Yes, and it probably should. The bill requires that the home schooled students receive instruction from qualified individuals, and that the students be registered with the state. Both are reasonable requirements for any educational program, home schooling or otherwise.
But this is considered unacceptable by many homeschooling proponents (but not all). I found an interesting commentary from Michigan that demonstrates what I think is a widespread viewpoint among home schoolers. (Home schoolers by the way often insist that they are a diverse group, but I have seen very little dissent from the perspective shown here).
On its face, [Michigan] House Bill 5912 may seem harmless enough to the average observer. The legislation… requires parents to register their home-schooled children with local public school authorities. …
…In late February, a California court ruled that all California home-school students must be taught by certified instructors. According to the San Francisco Chronicle, representatives of the California Teachers Association went on record praising the decision. Fortunately, the Second District Court of Appeals has agreed to hear the case; pending the outcome of the appeal, the previous ruling is not binding. Nonetheless, this case may have relevance for Michigan.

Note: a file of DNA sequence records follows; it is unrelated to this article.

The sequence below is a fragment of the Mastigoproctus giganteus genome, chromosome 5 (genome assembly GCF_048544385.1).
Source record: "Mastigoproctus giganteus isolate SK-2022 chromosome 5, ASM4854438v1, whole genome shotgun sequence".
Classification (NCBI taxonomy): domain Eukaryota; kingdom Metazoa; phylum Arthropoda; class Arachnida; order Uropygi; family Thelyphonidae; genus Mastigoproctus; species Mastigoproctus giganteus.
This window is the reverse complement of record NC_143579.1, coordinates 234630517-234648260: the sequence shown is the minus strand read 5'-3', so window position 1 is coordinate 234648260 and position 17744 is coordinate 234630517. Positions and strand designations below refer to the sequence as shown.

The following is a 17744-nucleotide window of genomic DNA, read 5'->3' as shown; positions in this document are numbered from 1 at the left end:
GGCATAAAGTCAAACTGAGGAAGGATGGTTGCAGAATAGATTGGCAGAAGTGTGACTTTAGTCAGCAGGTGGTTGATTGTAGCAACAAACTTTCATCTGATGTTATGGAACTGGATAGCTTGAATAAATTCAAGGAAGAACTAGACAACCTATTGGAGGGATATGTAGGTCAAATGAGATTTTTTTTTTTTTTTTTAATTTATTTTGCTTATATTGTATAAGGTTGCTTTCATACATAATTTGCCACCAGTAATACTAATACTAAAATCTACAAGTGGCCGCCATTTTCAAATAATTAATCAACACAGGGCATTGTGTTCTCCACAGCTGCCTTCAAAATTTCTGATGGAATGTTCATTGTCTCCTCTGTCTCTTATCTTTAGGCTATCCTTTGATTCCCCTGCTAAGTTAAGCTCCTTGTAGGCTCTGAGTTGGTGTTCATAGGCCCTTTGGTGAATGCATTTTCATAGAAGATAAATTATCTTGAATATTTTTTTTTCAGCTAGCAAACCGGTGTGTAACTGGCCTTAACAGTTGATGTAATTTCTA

Requiring home-school students to have certified teachers and mandating registration are part of a slippery slope of state regulatory interference in home education….
Now, we are about to head down the slippery slope… read the following carefully …
First, state officials may force home schooling parents to register their children. Next, officials may mandate that home schools use certified teachers. Then, home-schoolers may be required to report the number of days and hours spent on each subject, then adopt a required curriculum and so on. The possible areas for state regulation of home-schoolers are endless.
Such misguided policies would affect an increasing number of Michigan families….
Where is the ‘slippery slope’? I thought slippery slopes were all about the bait and switch … first we make a rule that seems reasonable, then follows a set of outcomes that are clearly unreasonable. But here we seem to have a reasonable legislative/regulatory approach and that’s about it.
The problem here is that many homeschooling parents are nothing other than libertarians who are bringing their children along on the libertarian bandwagon. That may be a bad thing, it may be a good thing, but I do wish that such parents would admit that when confronted with the possibility. But here in this commentary we see that this is clearly the case. Much home schooling is not about safety or quality of education (as home schoolers insist). It is about being a good libertarian.
The reason that home-school instructors do not need to be certified is at the heart of the choice to home-school: Parents are seeking an alternative educational environment for their children. Of course, the strongest argument against the requirement that home-school instructors be certified is that parents, not the state, have the fundamental right to look after the welfare and rearing of their own children.
Requiring home schooling parents to register their children with local districts may seem harmless even to those amenable to home schooling, but anyone interested in preserving parental rights should be vigilant. Though registering home-schooled students may seem like merely a hassle to many Michigan residents, it may well be the first step down the wrong path.
Not convinced? Oh, sorry, you must be one of them….